Code talker Nez inspires students

By Noel Lyn Smith
Navajo Times

ALBUQUERQUE, Nov. 17, 2011

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(Special to the Times - Donovan Quintero)

Navajo Code Talker Chester Nez, the last of the "Original 29," talked about his book "Code Talker" on Tuesday.

University of New Mexico senior Rachel Brown stood in front of the audience Tuesday evening to ask Navajo Code Talker Chester Nez a question.

Brown, from Mariano Lake, N.M., wanted to know Nez's opinion about the Navajo language being taught in colleges and universities.

"I am currently minoring in Navajo language and the code talkers are a big inspiration and my motivation for going to do that," Brown said.

Nez thought about the question, then replied that learning the language is important and he should know.

In 1942, the Marine Corps recruited the first 29 Navajo Code Talkers and Nez, now 90, is the only surviving member of the group.

Nez's life story and military service is subject of a new book, "Code Talker," that he wrote with Judith Schiess Avila, a code talker scholar who conducted 80 hours of interviews with Nez and his son Michael.

The 320-page book was released in September and includes rare photographs of the code talkers along with the final form of the Navajo Code Talkers' dictionary.

On Tuesday night, Nez and Avila spoke at the UNM student union about the book before a large crowd. The event started with Avila talking about the code and about Nez's early life in Chichiltah, N.M., before he joined the Marines in April 1942.

At the time the Navajo code was developed, she said, the language had no written form so no one could learn it by studying a language dictionary.

This served as an advantage to men like Nez because, "memorization came naturally to these young men," she said.

At first there was skepticism among some superior officers about the new code until a commanding officer challenged a group of Navajo Code Talkers to transmit code against another group that was trained in deciphering the code that the Marines were using at that time.

Two minutes and 30 seconds later the Navajo Code Talkers had correctly deciphered the code.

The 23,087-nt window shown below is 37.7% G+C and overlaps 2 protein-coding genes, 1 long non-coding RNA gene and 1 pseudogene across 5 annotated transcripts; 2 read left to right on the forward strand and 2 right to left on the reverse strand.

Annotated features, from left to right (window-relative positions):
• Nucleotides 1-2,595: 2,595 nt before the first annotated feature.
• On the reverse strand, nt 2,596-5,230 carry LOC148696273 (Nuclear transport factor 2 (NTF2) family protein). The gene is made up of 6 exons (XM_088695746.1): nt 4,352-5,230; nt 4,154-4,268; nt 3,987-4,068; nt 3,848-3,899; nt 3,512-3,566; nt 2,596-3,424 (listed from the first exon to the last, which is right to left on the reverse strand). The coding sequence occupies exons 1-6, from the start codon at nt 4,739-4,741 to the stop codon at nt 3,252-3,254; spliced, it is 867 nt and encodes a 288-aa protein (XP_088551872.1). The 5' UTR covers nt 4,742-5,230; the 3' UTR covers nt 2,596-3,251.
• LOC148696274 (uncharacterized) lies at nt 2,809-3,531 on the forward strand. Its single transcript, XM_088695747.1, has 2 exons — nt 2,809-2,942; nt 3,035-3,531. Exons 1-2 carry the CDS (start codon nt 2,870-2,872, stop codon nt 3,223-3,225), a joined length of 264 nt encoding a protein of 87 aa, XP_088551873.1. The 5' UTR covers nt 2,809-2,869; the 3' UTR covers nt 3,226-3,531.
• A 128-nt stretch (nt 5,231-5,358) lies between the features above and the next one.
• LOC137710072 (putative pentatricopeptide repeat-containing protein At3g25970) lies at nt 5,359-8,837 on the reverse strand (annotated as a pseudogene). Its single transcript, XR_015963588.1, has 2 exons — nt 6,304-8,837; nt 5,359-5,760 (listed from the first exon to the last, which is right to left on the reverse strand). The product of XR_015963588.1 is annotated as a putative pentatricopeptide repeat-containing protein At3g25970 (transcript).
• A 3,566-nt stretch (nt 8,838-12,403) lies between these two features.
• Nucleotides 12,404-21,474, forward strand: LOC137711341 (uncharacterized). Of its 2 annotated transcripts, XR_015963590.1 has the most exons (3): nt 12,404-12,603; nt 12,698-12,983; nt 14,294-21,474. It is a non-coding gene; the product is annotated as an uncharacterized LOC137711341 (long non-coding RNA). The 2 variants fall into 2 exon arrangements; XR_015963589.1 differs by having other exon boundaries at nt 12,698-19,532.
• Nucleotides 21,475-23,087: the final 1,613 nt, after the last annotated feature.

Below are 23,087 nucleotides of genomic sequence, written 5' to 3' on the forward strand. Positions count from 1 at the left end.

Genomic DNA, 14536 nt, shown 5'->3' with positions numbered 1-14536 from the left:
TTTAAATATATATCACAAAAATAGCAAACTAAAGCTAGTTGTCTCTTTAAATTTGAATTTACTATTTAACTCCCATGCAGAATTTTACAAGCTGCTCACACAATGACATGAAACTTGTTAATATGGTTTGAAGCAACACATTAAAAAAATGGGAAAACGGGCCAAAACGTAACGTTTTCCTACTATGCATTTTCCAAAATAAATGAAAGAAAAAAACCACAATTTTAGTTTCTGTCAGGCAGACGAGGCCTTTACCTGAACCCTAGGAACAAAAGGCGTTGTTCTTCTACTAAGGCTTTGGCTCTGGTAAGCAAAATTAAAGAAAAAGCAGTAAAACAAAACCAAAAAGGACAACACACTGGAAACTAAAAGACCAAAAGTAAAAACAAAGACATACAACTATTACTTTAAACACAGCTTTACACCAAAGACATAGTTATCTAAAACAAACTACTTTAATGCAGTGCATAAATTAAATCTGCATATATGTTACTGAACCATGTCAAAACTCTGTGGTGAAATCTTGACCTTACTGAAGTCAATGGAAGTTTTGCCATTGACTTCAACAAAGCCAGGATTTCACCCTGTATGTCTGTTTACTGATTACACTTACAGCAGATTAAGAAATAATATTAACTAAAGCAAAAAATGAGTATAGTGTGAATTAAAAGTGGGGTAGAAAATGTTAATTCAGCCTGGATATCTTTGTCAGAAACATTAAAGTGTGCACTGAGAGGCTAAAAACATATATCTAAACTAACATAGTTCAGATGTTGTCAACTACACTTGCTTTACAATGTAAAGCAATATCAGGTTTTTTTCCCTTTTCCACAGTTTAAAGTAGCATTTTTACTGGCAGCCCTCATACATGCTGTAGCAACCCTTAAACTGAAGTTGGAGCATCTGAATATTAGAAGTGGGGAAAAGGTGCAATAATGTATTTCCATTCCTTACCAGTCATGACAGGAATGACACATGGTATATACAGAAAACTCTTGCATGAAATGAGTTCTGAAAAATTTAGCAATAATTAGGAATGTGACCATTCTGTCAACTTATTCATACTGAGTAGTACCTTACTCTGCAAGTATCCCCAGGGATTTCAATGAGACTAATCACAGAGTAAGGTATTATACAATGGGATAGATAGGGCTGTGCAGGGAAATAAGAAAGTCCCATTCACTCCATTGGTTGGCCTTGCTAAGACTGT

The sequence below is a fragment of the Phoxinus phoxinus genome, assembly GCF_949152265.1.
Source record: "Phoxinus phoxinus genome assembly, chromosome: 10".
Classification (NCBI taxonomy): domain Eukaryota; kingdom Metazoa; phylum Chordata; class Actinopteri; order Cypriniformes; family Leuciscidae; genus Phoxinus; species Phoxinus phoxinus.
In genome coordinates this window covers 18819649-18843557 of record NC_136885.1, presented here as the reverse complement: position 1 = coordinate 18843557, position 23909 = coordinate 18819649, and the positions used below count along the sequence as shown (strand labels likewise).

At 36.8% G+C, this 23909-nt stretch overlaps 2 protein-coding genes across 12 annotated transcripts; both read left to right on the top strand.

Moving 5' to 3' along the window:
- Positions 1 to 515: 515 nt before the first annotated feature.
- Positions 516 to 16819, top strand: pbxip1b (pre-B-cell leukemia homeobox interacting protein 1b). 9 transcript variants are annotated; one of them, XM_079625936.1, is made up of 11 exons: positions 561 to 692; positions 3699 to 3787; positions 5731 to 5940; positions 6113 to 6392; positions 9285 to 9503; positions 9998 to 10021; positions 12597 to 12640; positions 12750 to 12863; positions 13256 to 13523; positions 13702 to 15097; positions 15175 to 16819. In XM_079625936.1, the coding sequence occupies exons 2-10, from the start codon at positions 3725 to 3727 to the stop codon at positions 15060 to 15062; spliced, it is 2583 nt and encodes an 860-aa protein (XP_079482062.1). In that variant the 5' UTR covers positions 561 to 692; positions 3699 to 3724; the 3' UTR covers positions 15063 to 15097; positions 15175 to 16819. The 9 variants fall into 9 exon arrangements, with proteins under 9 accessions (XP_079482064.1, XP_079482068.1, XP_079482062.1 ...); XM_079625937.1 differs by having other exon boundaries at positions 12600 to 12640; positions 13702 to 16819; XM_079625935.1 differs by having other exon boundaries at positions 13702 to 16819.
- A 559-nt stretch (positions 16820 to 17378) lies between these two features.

"The code was fast, the code was accurate and although they didn't know it then, the code was unbreakable," Avila said.

After Avila's introduction Tuesday, it was Nez's turn to speak.

"Is this on? Hello? Hello? Can you hear me?" Nez said to the audience.

Shouts of "Yá'at'eeh" rose from the audience and echoed through the ballroom.

Nez listed some of the battles where he served - Guadalcanal in November 1942, Bougainville in November 1943, Guam in July 1944 and Peleliu in December 1944.

"I am very, very happy to come out alive," he said. "It is a very sorry thing when you see somebody you went to boot camp with or your friend lying on the beach."

Nez addressed the audience for about seven minutes before participating in a question-and-answer session with Avila.

Within those seven minutes the audience hung on every word that he spoke.

Throughout the years, he said, he thought about the families who lost loved ones during the war and he feels fortunate to meet some of those families.

He said that after the war, he saw the images of dead friends and fallen comrades and remembered the sounds of night raids conducted by the Japanese.

These images stayed with him until his father, D'ent Nez, had a medicine man perform a ceremony to ease those memories.

"I wish and I pray that they would not have another one - a war," he said. "It's a terrible thing to see, it's not a happy thing."

At the end of Nez's presentation the audience gave him a standing ovation.

Darnell Daniels, a UNM student from Fort Defiance, was the first person to speak to Avila and Nez during the question-and-answer session.

"I have had the opportunity to meet Barack Obama and I can honestly say this is one notch up," Daniels said.

One audience member asked Nez if he ever told his father about his service.

Avila explained that the code talkers were silent about their service until the code was declassified in 1968, 23 years after the end of World War II.

"My father was very surprised to learn that we used our Navajo language to develop a code," Nez said. "He was so proud and so happy."

Nez even taught his father a few phrases from the code.

"I think it was wonderful thing for him to learn how we used the code," Nez said.

Nez was also asked if he ever wanted to return to the Pacific islands.

"It's something that bothers you. It is something like a nightmare. This is one reason why I will never go back and see," Nez said.

A woman in the audience asked Avila why she decided to write the book with Nez.

"I decided the first day that I met Chester that his life was fascinating and his story needed to be told," Avila said.

But, she said, she had to convince Nez to tell his story.

"Chester was the one I was lucky enough to meet," Avila said.

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